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Is there an intuitive reason for random effects to be shrunk towards their expected value in the general linear mixed model?

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  • $\begingroup$ Can you please provide some more context for this question? $\endgroup$
    – Macro
    Commented Jul 18, 2012 at 11:18
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    $\begingroup$ Predicted values from random-effect models are shrinkage estimators; there will be little skrinkage when statistical units are different, or when measurements are accurate, or with large sample. Is this what you are after, or do you really mean shrinkage toward expected value? $\endgroup$
    – chl
    Commented Jul 18, 2012 at 13:45
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    $\begingroup$ I would suggest an older article by Bradley Efron and Carl Morris, Stein's Paradox in Statistics (1977) (an online PDF is here). Not sure if it is intuitive, but it is a pretty gentle introduction (with real world examples) into the concept of shrinkage. $\endgroup$
    – Andy W
    Commented Jul 18, 2012 at 16:50

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generally speaking, most "random effects" occur in situations where there is also a "fixed effect" or some other part of the model. The general linear mixed model looks like this:

$$y_i=x_i^T\beta+z_i^Tu+\epsilon_i$$

Where $\beta$ is the "fixed effects" and $u$ is the "random effects". Clearly, the distinction can only be at the conceptual level, or in the method of estimation of $u$ and $\beta$. For if I define a new "fixed effect" $\tilde{x}_i=(x_i^T,z_i^T)^T$ and $\tilde{\beta}=(\beta^T,u^T)^T$ then I have an ordinary linear regression:

$$y_i=\tilde{x}_i^T\tilde{\beta}+\epsilon_i$$

This is often a real practical problem when it comes to fitting mixed models when the underlying conceptual goals are not clear. I think the fact that the random effects $u$ are shrunk toward zero, and that the fixed effects $\beta$ are not provides some help here. This means that we will tend to favour the model with only $\beta$ included (i.e. $u=0$) when the estimates of $u$ have low precision in the OLS formulation, and tend to favour the full OLS formulation when the estimates $u$ have high precision.

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Doesn't your question answer itself? If a value is expected then a technique that brings values closer to that would be best.

A simple answer comes from the law of large numbers. Let's say subjects are your random effect. If you run subjects A through D in 200 trials and subject E in 20 trials which of the subject's measured mean performance do you think is more representative of mu? The law of large numbers would predict that subject E's performance will be more likely to deviate by a larger amount from mu than any of A through D. It may or may not, and any of the subjects could deviate, but we would be much more justified in shrinking subject E's effect toward subject's A through D than the other way around. So random effects that are larger and have smaller N's tend to be the ones that are shrunk the most.

From this description also comes why fixed effects are not shrunk. It's because they're fixed,there's only one in the model. You have no reference to shrink it toward. You could use a slope of 0 as reference but that's not what random effects are shrunk toward. They're toward an overall estimate such as mu. The fixed effect that you have from your model is that estimate.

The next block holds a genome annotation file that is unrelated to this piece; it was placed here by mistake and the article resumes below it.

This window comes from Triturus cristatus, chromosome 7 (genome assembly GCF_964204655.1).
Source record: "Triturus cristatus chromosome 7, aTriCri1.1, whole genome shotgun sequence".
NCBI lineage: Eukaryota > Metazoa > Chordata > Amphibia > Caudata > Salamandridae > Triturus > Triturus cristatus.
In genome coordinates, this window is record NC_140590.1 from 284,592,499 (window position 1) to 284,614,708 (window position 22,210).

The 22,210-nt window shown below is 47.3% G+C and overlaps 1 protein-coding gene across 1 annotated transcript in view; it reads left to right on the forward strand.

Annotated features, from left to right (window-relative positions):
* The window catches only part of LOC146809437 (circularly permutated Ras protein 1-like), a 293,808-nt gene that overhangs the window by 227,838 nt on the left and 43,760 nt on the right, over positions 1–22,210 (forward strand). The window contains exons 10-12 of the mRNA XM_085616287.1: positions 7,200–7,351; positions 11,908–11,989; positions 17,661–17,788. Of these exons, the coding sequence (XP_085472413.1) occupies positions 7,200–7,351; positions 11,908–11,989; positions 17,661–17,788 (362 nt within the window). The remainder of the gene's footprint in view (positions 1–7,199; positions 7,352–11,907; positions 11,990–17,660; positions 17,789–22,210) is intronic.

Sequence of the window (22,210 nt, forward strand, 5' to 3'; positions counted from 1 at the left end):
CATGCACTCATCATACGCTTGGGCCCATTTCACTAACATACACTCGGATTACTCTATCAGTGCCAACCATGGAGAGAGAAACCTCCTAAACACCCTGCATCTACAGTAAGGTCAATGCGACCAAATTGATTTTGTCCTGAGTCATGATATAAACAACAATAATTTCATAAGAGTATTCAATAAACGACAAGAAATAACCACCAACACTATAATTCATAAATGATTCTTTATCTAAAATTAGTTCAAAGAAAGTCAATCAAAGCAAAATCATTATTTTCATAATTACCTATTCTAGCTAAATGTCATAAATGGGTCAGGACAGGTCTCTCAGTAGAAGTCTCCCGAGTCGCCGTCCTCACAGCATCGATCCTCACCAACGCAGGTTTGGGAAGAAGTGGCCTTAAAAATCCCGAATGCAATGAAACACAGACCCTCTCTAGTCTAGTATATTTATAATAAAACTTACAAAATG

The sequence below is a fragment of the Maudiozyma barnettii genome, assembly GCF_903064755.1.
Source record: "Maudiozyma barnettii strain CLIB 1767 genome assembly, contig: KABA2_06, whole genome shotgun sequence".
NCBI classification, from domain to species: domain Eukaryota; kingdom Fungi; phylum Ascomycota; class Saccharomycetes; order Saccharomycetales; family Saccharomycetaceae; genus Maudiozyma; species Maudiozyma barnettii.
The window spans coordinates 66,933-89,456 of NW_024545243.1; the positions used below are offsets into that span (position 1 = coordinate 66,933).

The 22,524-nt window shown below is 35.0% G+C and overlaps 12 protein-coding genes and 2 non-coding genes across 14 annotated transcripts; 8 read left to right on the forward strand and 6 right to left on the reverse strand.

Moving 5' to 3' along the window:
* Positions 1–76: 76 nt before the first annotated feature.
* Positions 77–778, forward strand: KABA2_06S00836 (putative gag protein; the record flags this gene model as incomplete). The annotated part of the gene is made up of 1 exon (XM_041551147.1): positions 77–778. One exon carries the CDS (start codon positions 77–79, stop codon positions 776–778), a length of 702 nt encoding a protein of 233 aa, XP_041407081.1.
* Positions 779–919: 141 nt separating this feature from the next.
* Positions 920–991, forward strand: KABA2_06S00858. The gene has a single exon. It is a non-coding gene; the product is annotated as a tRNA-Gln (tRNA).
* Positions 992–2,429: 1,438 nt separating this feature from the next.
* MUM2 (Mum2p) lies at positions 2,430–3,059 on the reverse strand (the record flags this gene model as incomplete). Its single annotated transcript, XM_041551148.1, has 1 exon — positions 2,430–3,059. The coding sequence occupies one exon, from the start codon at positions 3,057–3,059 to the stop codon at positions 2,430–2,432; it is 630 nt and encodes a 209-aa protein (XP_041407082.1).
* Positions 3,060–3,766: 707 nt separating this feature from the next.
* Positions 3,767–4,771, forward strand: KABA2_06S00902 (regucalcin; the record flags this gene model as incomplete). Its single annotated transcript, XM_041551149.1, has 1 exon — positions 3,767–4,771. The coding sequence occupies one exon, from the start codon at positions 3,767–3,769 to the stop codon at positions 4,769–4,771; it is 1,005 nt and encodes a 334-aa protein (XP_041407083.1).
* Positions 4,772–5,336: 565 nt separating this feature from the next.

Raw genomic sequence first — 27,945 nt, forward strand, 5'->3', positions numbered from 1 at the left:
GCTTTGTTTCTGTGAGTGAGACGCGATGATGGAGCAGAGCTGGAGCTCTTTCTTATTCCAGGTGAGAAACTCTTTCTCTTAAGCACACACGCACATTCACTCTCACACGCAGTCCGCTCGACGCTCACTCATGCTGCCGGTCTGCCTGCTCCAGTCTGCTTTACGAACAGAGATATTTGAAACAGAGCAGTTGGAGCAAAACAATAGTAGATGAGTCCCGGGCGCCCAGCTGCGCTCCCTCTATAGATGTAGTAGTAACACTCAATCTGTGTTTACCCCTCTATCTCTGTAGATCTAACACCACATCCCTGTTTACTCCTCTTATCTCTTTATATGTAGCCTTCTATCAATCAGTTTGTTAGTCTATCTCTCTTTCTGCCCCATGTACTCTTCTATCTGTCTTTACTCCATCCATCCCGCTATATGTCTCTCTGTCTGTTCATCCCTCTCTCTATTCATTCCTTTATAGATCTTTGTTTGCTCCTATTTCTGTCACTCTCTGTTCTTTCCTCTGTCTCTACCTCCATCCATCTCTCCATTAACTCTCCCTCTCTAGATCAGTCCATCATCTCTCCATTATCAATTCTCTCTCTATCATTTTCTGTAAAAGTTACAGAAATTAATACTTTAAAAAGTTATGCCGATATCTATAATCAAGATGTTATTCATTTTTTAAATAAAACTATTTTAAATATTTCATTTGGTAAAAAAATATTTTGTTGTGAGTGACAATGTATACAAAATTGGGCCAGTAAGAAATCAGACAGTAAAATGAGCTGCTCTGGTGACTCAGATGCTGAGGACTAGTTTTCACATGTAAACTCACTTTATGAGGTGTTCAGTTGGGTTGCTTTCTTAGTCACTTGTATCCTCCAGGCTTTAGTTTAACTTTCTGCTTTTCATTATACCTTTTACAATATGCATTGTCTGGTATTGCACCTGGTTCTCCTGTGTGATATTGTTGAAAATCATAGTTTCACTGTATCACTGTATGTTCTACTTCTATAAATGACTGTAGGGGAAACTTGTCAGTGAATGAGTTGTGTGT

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I think it might be helpful to your intuition to think of a mixed model as a hierarchical or multilevel model. At least to me, it makes more sense when I think of nesting and how the model is working within and across categories in a hierarchical manner.

EDIT: Macro, I had left this a little open-ended because it does help me view it more intuitively, but I'm not sure it's correct. But to expand it in possibly incorrect directions...

I look at it as fixed effects averaging across categories and random effects distinguishing between categories. In some sense, the random effects are "clusters" that share some characteristics, and larger and more compact clusters will have greater influence over the average at the higher level.

With OLS doing the fitting (in phases, I believe), larger and more compact random effect "clusters" will thus pull the fit more strongly towards themselves, while smaller or more diffused "clusters" will pull the fit less. Or perhaps the fit begins closer to larger and more compact "clusters" since the higher-level average is closer to begin with

Sorry I can't be clearer, and may even be wrong. It makes sense to me intuitively, but as I try to write it I'm not sure if it's a top-down or bottom-up thing, or something different. Is it a matter of lower-level "clusters" pulling fits towards themselves more strongly, or of having greater influence over the higher-level averaging -- and thus "ending up" nearer to the higher-level average -- or neither?

In either case, I feel that it explains why smaller, more diffuse categories of random variables will be pulled farther towards the mean than larger, more compact categories.

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  • $\begingroup$ Hi Wayne, can you expand upon this to describe how the shrinkage can be (perhaps more intuitively) conceptualized by thinking of this as a hierarchical model? $\endgroup$
    – Macro
    Commented Jul 18, 2012 at 15:00
  • $\begingroup$ @Macro: OK, I gave it a try. Not sure if it makes the answer better or worse, though. $\endgroup$
    – Wayne
    Commented Jul 20, 2012 at 18:56

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